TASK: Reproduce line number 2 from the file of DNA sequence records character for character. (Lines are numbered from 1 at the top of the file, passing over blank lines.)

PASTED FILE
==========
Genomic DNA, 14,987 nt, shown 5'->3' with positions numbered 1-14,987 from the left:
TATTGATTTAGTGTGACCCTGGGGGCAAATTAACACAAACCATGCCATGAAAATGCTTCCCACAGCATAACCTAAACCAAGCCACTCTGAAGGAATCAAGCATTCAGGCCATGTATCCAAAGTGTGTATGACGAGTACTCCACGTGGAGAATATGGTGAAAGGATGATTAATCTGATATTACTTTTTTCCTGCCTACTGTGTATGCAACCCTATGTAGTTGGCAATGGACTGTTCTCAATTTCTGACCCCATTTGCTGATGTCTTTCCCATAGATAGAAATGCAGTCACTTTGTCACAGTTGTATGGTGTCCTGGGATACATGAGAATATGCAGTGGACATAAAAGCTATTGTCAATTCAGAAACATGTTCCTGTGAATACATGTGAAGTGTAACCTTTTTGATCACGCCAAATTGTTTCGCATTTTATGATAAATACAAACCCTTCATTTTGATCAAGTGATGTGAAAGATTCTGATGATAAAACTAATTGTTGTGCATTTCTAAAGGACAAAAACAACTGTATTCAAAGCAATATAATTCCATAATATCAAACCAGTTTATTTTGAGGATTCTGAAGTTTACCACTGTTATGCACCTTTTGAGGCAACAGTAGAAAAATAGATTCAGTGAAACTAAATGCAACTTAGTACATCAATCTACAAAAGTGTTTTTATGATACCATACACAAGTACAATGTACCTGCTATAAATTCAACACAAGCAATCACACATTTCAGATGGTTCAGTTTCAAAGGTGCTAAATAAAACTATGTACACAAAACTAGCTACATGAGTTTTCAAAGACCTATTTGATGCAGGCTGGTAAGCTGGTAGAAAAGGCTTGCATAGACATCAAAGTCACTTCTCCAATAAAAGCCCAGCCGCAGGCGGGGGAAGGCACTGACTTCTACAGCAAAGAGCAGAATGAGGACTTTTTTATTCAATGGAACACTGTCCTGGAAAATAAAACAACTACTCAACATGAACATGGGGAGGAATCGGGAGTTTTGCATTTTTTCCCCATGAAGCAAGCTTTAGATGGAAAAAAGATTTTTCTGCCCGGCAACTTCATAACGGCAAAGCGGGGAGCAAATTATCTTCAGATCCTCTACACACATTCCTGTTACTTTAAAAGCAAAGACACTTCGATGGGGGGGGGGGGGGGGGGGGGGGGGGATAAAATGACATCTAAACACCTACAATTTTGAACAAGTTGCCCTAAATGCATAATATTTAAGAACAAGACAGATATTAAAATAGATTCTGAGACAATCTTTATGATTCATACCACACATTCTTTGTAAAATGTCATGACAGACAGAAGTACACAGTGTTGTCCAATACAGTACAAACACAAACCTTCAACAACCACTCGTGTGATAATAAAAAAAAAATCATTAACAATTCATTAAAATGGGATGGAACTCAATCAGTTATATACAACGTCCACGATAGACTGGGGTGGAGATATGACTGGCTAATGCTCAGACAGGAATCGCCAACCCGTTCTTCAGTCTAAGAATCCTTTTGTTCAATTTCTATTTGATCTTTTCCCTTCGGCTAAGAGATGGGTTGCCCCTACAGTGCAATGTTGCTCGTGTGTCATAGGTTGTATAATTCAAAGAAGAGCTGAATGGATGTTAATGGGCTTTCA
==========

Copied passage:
TATTGATTTAGTGTGACCCTGGGGGCAAATTAACACAAACCATGCCATGAAAATGCTTCCCACAGCATAACCTAAACCAAGCCACTCTGAAGGAATCAAGCATTCAGGCCATGTATCCAAAGTGTGTATGACGAGTACTCCACGTGGAGAATATGGTGAAAGGATGATTAATCTGATATTACTTTTTTCCTGCCTACTGTGTATGCAACCCTATGTAGTTGGCAATGGACTGTTCTCAATTTCTGACCCCATTTGCTGATGTCTTTCCCATAGATAGAAATGCAGTCACTTTGTCACAGTTGTATGGTGTCCTGGGATACATGAGAATATGCAGTGGACATAAAAGCTATTGTCAATTCAGAAACATGTTCCTGTGAATACATGTGAAGTGTAACCTTTTTGATCACGCCAAATTGTTTCGCATTTTATGATAAATACAAACCCTTCATTTTGATCAAGTGATGTGAAAGATTCTGATGATAAAACTAATTGTTGTGCATTTCTAAAGGACAAAAACAACTGTATTCAAAGCAATATAATTCCATAATATCAAACCAGTTTATTTTGAGGATTCTGAAGTTTACCACTGTTATGCACCTTTTGAGGCAACAGTAGAAAAATAGATTCAGTGAAACTAAATGCAACTTAGTACATCAATCTACAAAAGTGTTTTTATGATACCATACACAAGTACAATGTACCTGCTATAAATTCAACACAAGCAATCACACATTTCAGATGGTTCAGTTTCAAAGGTGCTAAATAAAACTATGTACACAAAACTAGCTACATGAGTTTTCAAAGACCTATTTGATGCAGGCTGGTAAGCTGGTAGAAAAGGCTTGCATAGACATCAAAGTCACTTCTCCAATAAAAGCCCAGCCGCAGGCGGGGGAAGGCACTGACTTCTACAGCAAAGAGCAGAATGAGGACTTTTTTATTCAATGGAACACTGTCCTGGAAAATAAAACAACTACTCAACATGAACATGGGGAGGAATCGGGAGTTTTGCATTTTTTCCCCATGAAGCAAGCTTTAGATGGAAAAAAGATTTTTCTGCCCGGCAACTTCATAACGGCAAAGCGGGGAGCAAATTATCTTCAGATCCTCTACACACATTCCTGTTACTTTAAAAGCAAAGACACTTCGATGGGGGGGGGGGGGGGGGGGGGGGGGGATAAAATGACATCTAAACACCTACAATTTTGAACAAGTTGCCCTAAATGCATAATATTTAAGAACAAGACAGATATTAAAATAGATTCTGAGACAATCTTTATGATTCATACCACACATTCTTTGTAAAATGTCATGACAGACAGAAGTACACAGTGTTGTCCAATACAGTACAAACACAAACCTTCAACAACCACTCGTGTGATAATAAAAAAAAAATCATTAACAATTCATTAAAATGGGATGGAACTCAATCAGTTATATACAACGTCCACGATAGACTGGGGTGGAGATATGACTGGCTAATGCTCAGACAGGAATCGCCAACCCGTTCTTCAGTCTAAGAATCCTTTTGTTCAATTTCTATTTGATCTTTTCCCTTCGGCTAAGAGATGGGTTGCCCCTACAGTGCAATGTTGCTCGTGTGTCATAGGTTGTATAATTCAAAGAAGAGCTGAATGGATGTTAATGGGCTTTCA